POLITICS

Auditor General Fall Report: Feds' IT Department Can't Show Whether It Was Saving Money

02/02/2016 01:03 EST | Updated 02/02/2016 01:59 EST
CP

OTTAWA — A critical audit of the federal government's central information-technology department says Shared Services Canada can't show whether it was saving the government any money, nor whether systems and data were secure.

The audit found Shared Services Canada knowingly went ahead in February 2015 with the first wave of a new, unified email system for the federal government that had two high security risks that were mitigated in July 2015.

In many cases, the audit found, agencies and departments that work with Shared Services Canada had little involvement with the IT department, and didn't communicate on expectations.

parliament hill Shared Services Canada spends about $1.9 billion annually to oversee services to 43 of the heaviest IT users in the federal government. (Photo: Getty Images)

That kind of disconnect was at the heart of an incident in Saskatchewan in March 2014 when every first responder in the province lost radio contact for 40 minutes.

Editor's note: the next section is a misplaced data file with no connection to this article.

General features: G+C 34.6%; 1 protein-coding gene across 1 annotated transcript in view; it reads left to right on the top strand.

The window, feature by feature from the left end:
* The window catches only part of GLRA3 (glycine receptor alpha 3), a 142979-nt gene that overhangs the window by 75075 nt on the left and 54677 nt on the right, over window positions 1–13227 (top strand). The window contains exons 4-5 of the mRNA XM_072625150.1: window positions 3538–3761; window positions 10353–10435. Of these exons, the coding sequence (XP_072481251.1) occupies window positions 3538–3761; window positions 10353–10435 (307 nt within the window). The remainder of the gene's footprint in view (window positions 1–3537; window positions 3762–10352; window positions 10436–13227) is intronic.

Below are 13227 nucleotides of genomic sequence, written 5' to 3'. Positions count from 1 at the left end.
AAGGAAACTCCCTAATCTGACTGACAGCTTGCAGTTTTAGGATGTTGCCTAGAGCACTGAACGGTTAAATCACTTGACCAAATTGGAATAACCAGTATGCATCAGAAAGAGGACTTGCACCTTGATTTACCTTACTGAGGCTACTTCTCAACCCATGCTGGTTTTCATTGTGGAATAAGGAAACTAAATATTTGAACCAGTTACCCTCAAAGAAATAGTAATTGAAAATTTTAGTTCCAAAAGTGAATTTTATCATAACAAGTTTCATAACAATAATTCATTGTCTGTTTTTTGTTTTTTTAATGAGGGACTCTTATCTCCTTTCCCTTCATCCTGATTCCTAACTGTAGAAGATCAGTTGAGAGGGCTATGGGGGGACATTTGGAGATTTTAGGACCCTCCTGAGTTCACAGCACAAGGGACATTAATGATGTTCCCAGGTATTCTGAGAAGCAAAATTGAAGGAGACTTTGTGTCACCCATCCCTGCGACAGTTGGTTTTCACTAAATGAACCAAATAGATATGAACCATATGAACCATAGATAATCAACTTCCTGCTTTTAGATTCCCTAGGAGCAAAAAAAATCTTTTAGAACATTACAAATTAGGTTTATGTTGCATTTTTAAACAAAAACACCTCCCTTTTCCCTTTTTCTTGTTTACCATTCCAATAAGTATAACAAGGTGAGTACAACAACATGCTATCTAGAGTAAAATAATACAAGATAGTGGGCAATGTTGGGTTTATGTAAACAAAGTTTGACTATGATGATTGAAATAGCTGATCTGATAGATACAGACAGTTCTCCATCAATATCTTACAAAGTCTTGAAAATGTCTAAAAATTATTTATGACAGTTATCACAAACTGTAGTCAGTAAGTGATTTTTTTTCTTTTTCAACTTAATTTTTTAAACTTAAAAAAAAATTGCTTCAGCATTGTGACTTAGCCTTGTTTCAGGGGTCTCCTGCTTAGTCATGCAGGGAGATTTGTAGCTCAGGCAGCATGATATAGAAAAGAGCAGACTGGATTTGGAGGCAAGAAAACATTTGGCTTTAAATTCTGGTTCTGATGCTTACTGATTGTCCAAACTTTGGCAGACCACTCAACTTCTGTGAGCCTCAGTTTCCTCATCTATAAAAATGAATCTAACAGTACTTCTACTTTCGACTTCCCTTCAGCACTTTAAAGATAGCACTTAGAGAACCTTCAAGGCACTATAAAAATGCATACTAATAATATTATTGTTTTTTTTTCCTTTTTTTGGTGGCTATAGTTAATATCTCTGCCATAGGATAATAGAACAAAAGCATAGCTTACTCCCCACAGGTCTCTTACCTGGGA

Shared Services Canada rendered a critical feature of the radio network unavailable during an upgrade, leaving some 9,000 police officers, fire officials and paramedics without a vital communications link.

Auditors said the outage could have been avoided had Shared Services simply checked with the RCMP and local responders about the network upgrade.

network cables Shared Services Canada was supposed to create a single email system for federal workers and consolidating 485 data centres to just seven by 2020. (Photo: Getty Images)

Shared Services Canada spends about $1.9 billion annually to oversee services to 43 of the heaviest IT users in the federal government and was set up in 2012 by the previous Conservative government to save taxpayers millions annually by reducing costs and eliminating duplication.

It was supposed to do so by creating a single email system for federal workers and consolidating 485 data centres to just seven by 2020.

The email project is about one year behind schedule, auditors said, and there wasn't enough information from Shared Services Canada to determine whether decommissioned data centres were actually closed.